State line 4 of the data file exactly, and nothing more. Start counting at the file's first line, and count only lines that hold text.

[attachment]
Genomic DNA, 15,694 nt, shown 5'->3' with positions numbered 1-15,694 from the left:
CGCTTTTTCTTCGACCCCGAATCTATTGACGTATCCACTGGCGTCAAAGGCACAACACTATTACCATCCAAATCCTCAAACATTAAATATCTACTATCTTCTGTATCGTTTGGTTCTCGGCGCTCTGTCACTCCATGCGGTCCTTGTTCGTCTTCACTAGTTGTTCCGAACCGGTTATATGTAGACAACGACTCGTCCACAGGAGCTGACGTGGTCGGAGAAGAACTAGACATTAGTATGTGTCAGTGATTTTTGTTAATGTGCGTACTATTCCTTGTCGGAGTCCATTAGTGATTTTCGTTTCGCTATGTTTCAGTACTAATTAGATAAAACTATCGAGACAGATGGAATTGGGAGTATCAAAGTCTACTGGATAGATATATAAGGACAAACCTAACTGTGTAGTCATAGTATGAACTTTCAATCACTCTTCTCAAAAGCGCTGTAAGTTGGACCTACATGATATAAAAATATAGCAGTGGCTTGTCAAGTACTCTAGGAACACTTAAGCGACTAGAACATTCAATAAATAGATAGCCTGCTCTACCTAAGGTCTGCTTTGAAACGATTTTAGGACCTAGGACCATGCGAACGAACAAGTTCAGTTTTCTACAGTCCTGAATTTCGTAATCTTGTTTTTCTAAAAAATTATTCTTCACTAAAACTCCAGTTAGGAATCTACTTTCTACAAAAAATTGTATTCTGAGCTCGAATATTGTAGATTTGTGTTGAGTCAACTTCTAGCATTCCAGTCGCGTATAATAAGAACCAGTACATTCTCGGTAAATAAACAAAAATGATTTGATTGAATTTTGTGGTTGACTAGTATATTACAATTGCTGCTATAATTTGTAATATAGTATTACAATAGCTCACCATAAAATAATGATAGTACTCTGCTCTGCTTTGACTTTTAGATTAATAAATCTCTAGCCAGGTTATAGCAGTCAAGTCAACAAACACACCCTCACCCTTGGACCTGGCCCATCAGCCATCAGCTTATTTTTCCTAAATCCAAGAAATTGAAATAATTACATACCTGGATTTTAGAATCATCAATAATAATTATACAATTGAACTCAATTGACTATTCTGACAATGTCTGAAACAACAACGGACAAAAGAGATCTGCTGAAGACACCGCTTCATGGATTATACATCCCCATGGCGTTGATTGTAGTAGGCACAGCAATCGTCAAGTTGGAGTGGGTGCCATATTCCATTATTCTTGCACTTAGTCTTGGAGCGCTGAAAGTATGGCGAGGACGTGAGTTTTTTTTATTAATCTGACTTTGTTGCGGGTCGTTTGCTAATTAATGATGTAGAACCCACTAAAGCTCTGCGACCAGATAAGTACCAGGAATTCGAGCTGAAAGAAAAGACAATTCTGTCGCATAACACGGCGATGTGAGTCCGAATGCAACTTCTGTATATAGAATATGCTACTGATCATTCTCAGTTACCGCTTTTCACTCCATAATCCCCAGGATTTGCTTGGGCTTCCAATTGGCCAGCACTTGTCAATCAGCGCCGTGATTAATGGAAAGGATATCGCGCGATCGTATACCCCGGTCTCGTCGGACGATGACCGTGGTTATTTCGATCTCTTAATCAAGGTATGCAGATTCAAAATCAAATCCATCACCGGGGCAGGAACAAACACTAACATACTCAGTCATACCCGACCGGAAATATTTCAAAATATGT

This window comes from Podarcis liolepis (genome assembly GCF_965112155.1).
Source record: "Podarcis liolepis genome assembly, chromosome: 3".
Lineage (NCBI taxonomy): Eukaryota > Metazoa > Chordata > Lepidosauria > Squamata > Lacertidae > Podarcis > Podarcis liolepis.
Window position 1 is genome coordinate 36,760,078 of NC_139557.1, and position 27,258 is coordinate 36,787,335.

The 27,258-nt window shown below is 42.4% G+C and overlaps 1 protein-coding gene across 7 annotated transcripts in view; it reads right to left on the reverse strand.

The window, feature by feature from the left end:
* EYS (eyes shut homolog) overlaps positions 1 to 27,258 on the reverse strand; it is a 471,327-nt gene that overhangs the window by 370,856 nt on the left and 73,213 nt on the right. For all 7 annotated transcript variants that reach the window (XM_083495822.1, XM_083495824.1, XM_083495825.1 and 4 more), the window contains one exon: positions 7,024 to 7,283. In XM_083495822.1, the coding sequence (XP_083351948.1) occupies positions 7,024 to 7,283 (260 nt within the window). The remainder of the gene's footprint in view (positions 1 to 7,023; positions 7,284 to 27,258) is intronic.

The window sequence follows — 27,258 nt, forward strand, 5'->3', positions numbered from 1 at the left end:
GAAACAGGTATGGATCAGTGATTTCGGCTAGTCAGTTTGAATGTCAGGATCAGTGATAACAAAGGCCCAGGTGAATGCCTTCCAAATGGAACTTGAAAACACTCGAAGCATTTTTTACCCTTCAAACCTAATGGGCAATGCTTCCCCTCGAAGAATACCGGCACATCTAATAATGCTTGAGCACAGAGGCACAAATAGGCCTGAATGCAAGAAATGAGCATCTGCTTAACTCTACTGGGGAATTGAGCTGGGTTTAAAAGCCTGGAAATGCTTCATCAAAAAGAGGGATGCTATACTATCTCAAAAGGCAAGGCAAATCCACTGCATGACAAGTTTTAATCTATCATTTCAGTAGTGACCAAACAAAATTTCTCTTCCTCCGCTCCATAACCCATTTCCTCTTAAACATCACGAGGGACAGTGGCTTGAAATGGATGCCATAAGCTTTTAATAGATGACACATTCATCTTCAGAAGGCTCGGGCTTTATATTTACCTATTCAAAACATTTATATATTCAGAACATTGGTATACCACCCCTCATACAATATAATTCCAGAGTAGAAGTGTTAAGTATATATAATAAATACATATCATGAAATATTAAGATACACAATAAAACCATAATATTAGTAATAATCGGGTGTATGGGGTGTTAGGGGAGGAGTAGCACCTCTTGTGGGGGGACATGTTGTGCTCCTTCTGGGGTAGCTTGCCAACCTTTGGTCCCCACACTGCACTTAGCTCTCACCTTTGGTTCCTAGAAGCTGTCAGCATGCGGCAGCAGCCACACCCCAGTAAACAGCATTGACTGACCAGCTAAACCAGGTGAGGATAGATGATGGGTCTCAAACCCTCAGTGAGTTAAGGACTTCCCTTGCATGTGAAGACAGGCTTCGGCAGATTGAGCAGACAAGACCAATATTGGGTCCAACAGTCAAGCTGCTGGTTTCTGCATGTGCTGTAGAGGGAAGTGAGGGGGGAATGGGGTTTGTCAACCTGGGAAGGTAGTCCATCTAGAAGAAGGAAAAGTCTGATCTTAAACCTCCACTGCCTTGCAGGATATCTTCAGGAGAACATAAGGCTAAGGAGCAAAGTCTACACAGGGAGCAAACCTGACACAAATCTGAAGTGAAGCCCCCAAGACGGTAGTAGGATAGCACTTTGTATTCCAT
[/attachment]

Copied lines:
Source record: "Podarcis liolepis genome assembly, chromosome: 3".